Wes Anderson gets more violent in latest film

‘The Grand Budapest Hotel’ review

By Jerrison Oracion, Columnist


The more films Wes Anderson makes, the more period pieces he takes on. His latest film, The Grand Budapest Hotel, takes place in the 1960s and the 1930s as it follows a fictional memoir by an author named Author.

The film begins with Author (Jude Law) in the Grand Budapest Hotel in Zubrowka in 1968 having dinner with the hotel’s owner, Zero Moustafa (F. Murray Abraham). Moustafa tells Author a story about himself in 1932 when he (with Tony Revolori playing Moustafa as a young man) worked in the hotel as a lobby boy with his boss and surrogate father, Gustave H. (Ralph Fiennes).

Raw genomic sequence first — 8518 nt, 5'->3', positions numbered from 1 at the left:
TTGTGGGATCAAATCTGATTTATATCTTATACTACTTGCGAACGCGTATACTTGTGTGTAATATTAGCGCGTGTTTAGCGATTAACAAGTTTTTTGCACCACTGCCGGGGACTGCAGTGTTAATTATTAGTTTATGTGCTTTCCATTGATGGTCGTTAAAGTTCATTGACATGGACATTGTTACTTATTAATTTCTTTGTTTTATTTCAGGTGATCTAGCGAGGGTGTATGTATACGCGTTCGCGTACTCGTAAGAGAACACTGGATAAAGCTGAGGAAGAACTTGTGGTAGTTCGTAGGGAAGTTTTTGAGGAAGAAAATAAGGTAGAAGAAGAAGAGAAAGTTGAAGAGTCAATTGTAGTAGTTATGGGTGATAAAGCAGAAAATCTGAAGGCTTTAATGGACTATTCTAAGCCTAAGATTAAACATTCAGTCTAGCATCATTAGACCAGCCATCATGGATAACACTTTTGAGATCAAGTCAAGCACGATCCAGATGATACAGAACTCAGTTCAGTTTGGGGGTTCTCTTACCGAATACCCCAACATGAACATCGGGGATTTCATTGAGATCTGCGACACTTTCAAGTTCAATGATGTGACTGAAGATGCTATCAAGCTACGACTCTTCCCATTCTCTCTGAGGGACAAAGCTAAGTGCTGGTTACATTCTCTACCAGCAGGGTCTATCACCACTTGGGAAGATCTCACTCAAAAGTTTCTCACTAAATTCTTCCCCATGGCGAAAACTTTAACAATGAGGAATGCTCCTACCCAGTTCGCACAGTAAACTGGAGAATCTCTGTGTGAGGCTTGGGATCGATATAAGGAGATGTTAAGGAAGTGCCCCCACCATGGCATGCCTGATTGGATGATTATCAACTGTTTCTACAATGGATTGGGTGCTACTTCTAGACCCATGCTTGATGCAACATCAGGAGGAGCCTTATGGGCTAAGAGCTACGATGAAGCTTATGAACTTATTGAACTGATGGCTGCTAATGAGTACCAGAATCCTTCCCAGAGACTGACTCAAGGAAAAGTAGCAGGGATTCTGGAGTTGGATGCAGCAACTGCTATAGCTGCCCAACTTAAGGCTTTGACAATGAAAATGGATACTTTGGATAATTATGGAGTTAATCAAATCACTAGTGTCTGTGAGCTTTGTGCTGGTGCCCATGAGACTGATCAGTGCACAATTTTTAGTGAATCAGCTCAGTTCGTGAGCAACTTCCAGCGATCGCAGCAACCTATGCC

When Gustave is accused of murdering his former lover, Madame D. (Tilda Swinton), he and Zero try to prove his innocence and convince the police that he did not murder her.

Though the film is stacked with superb performances, a few of the highlights include Saoirse Ronan, who plays Zero’s girlfriend Agatha, and Harvey Keitel, who plays Ludwig.

The film is based on various stories by Stefan Zweig and has everything that you would expect in a Wes Anderson movie, including a lot of surprisingly violent scenes.